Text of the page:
The Canadian Association of Pension Supervisory Authorities has released a draft revision of its guideline No. 2, which looks at electronic communication in the pension industry.

The guideline was initially set out in February 2002 to help pension plan administrators and members apply new electronic commerce legislation to communications required under pension legislation.

In the CAPSA’s initial consultations to develop the updated guideline, stakeholders indicated that the impact on communication processes, products and strategies due to technological changes has also influenced plan administrator communications, and that this should be reflected in the updated guideline. 

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In response to this feedback, the CAPSA established a committee to examine developments related to best practices in e-communications in the pension industry, conduct a review of the guideline and recommend revisions within the limits of existing legislation. It also established a working group composed of pension industry experts from several jurisdictions.

“Pension legislation in Canada has historically implied the mandatory use of paper documents,” stated the draft revision. “For example, ‘written,’ ‘in writing,’ ‘signed’ or ‘certified’ are used throughout various pension legislation. However, the growth of e-communication in personal, professional and business applications over time has provided opportunities in pension plan administration to increase engagement, streamline processes and lower costs.

“Email, sophisticated websites and an increasing use of various e-channels and products offer enhanced communication techniques that are useful and relevant in the pension landscape. The challenge the pension industry faces in utilizing e-communication is that pension legislation varies across jurisdictions when defining default provisions for communicating on pension-related matters.”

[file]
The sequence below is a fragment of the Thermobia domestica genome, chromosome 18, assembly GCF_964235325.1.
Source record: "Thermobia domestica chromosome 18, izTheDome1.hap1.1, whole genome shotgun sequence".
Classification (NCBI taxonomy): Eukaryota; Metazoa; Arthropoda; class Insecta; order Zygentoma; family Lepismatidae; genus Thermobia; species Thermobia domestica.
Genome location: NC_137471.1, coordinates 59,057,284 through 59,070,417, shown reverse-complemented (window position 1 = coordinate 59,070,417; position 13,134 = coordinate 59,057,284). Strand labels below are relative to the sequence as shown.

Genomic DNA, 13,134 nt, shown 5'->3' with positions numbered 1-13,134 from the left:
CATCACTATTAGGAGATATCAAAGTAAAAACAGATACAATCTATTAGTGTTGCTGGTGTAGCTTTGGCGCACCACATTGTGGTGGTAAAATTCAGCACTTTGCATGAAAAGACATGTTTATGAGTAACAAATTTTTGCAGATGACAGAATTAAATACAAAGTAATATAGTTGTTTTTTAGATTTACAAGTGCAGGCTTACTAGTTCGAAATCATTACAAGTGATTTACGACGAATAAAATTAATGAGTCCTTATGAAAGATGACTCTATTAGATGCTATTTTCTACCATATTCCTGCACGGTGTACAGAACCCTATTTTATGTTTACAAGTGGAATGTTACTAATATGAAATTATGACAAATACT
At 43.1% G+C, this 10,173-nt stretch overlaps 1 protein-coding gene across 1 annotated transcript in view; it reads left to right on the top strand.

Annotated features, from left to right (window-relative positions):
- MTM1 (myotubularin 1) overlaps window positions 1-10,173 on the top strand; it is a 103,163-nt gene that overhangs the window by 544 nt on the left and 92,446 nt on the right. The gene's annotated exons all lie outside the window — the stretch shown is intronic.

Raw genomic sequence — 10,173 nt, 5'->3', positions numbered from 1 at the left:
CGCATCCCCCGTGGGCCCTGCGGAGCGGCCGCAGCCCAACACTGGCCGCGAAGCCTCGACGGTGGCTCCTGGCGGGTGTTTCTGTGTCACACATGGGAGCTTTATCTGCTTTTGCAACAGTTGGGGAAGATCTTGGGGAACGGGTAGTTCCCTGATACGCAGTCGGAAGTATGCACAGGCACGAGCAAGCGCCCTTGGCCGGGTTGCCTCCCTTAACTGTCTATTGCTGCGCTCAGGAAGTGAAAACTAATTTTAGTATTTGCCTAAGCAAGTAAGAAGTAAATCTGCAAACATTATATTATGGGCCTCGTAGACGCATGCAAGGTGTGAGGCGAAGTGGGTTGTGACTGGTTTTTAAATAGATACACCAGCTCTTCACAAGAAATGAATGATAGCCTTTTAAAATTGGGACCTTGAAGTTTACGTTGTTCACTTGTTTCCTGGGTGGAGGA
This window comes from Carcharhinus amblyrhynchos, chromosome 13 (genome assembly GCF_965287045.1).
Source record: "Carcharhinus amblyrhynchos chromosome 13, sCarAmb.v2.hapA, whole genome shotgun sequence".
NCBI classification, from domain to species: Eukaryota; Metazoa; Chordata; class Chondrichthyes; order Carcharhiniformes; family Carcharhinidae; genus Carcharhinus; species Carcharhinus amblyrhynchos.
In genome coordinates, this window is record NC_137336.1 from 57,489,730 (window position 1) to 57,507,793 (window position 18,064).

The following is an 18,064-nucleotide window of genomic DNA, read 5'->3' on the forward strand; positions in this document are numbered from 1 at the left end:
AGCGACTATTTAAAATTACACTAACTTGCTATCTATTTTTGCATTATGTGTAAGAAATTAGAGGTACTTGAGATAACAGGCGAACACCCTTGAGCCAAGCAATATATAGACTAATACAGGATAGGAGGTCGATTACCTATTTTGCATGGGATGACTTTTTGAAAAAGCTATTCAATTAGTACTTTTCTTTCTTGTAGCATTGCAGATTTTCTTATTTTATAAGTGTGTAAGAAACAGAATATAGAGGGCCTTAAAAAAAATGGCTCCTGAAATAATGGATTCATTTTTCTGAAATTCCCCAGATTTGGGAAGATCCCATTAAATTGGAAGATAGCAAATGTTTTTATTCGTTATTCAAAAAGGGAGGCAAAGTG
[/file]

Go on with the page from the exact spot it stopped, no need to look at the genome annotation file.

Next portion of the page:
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In Canada, current pension legislative approaches to electronic communications fall into three broad categories, according to the CAPSA. These include recognizing e-communication as equivalent to written communication unless the recipient directs otherwise; being silent on e-communication; and specifying that e-communication is permitted only if the recipient has authorized it.

“This guideline does not override existing e-commerce legislation, nor does it create legal rights or obligations in jurisdictions where e-commerce legislation does not exist,” noted the draft revision. “Each plan administrator should consider how to apply the guidance, so that their communication process and products fit within the context of their applicable legislation, industry guidelines and common law considerations.” 

The draft revision, which is available here, is open for consultation until Dec. 13, 2018.

Copyright © 2018 Transcontinental Media G.P. Originally published on benefitscanada.com

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